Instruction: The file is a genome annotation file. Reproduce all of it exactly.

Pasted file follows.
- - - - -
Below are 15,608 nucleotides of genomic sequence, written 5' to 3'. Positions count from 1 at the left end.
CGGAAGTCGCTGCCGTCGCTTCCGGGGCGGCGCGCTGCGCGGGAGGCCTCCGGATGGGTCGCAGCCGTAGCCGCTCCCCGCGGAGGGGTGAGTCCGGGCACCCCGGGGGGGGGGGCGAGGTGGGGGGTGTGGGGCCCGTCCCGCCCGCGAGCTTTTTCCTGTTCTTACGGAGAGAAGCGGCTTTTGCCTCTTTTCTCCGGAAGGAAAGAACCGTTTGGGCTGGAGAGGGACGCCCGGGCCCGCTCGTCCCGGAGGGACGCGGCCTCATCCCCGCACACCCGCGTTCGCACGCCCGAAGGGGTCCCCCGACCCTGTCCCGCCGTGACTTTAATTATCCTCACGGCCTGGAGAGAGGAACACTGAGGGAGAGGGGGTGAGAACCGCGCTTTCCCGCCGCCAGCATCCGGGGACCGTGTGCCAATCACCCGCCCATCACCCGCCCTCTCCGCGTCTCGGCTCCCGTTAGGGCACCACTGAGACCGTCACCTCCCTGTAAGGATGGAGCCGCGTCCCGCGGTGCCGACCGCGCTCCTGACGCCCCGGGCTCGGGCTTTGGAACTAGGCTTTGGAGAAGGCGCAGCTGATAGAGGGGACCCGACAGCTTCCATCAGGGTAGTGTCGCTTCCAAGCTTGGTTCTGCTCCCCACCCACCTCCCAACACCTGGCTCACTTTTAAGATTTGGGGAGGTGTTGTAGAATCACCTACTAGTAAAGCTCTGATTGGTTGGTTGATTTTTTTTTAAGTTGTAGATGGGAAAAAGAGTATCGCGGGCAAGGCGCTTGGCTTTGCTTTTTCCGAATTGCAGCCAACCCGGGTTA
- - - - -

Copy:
Below are 15,608 nucleotides of genomic sequence, written 5' to 3'. Positions count from 1 at the left end.
CGGAAGTCGCTGCCGTCGCTTCCGGGGCGGCGCGCTGCGCGGGAGGCCTCCGGATGGGTCGCAGCCGTAGCCGCTCCCCGCGGAGGGGTGAGTCCGGGCACCCCGGGGGGGGGGGCGAGGTGGGGGGTGTGGGGCCCGTCCCGCCCGCGAGCTTTTTCCTGTTCTTACGGAGAGAAGCGGCTTTTGCCTCTTTTCTCCGGAAGGAAAGAACCGTTTGGGCTGGAGAGGGACGCCCGGGCCCGCTCGTCCCGGAGGGACGCGGCCTCATCCCCGCACACCCGCGTTCGCACGCCCGAAGGGGTCCCCCGACCCTGTCCCGCCGTGACTTTAATTATCCTCACGGCCTGGAGAGAGGAACACTGAGGGAGAGGGGGTGAGAACCGCGCTTTCCCGCCGCCAGCATCCGGGGACCGTGTGCCAATCACCCGCCCATCACCCGCCCTCTCCGCGTCTCGGCTCCCGTTAGGGCACCACTGAGACCGTCACCTCCCTGTAAGGATGGAGCCGCGTCCCGCGGTGCCGACCGCGCTCCTGACGCCCCGGGCTCGGGCTTTGGAACTAGGCTTTGGAGAAGGCGCAGCTGATAGAGGGGACCCGACAGCTTCCATCAGGGTAGTGTCGCTTCCAAGCTTGGTTCTGCTCCCCACCCACCTCCCAACACCTGGCTCACTTTTAAGATTTGGGGAGGTGTTGTAGAATCACCTACTAGTAAAGCTCTGATTGGTTGGTTGATTTTTTTTTAAGTTGTAGATGGGAAAAAGAGTATCGCGGGCAAGGCGCTTGGCTTTGCTTTTTCCGAATTGCAGCCAACCCGGGTTA